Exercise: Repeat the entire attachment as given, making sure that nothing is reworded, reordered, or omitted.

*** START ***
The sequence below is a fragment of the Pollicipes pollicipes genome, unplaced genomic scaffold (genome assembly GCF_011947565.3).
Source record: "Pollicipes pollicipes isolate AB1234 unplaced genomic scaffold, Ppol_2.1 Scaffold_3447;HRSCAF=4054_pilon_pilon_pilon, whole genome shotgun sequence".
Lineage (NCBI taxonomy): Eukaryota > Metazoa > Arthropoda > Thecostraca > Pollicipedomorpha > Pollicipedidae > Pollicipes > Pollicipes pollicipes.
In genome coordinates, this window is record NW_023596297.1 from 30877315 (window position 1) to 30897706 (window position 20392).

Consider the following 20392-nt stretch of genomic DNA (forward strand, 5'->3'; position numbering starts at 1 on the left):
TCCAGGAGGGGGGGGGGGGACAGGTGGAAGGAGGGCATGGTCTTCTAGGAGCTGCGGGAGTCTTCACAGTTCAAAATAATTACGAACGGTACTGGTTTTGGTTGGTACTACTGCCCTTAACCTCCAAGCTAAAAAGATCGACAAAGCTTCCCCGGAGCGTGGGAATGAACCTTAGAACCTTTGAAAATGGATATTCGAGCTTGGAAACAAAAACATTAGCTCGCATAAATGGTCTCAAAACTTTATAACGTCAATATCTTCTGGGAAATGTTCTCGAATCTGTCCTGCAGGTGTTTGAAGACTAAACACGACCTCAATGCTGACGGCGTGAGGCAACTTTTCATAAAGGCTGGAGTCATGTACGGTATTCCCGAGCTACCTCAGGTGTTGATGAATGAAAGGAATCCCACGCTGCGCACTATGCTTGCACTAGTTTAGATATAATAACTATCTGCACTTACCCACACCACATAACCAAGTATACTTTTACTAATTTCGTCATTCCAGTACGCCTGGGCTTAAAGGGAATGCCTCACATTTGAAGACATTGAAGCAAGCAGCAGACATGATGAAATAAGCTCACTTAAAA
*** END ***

The sequence below is a fragment of the Pollicipes pollicipes genome, unplaced genomic scaffold (genome assembly GCF_011947565.3).
Source record: "Pollicipes pollicipes isolate AB1234 unplaced genomic scaffold, Ppol_2.1 Scaffold_3447;HRSCAF=4054_pilon_pilon_pilon, whole genome shotgun sequence".
Lineage (NCBI taxonomy): Eukaryota > Metazoa > Arthropoda > Thecostraca > Pollicipedomorpha > Pollicipedidae > Pollicipes > Pollicipes pollicipes.
In genome coordinates, this window is record NW_023596297.1 from 30877315 (window position 1) to 30897706 (window position 20392).

Consider the following 20392-nt stretch of genomic DNA (forward strand, 5'->3'; position numbering starts at 1 on the left):
TCCAGGAGGGGGGGGGGGGACAGGTGGAAGGAGGGCATGGTCTTCTAGGAGCTGCGGGAGTCTTCACAGTTCAAAATAATTACGAACGGTACTGGTTTTGGTTGGTACTACTGCCCTTAACCTCCAAGCTAAAAAGATCGACAAAGCTTCCCCGGAGCGTGGGAATGAACCTTAGAACCTTTGAAAATGGATATTCGAGCTTGGAAACAAAAACATTAGCTCGCATAAATGGTCTCAAAACTTTATAACGTCAATATCTTCTGGGAAATGTTCTCGAATCTGTCCTGCAGGTGTTTGAAGACTAAACACGACCTCAATGCTGACGGCGTGAGGCAACTTTTCATAAAGGCTGGAGTCATGTACGGTATTCCCGAGCTACCTCAGGTGTTGATGAATGAAAGGAATCCCACGCTGCGCACTATGCTTGCACTAGTTTAGATATAATAACTATCTGCACTTACCCACACCACATAACCAAGTATACTTTTACTAATTTCGTCATTCCAGTACGCCTGGGCTTAAAGGGAATGCCTCACATTTGAAGACATTGAAGCAAGCAGCAGACATGATGAAATAAGCTCACTTAAAA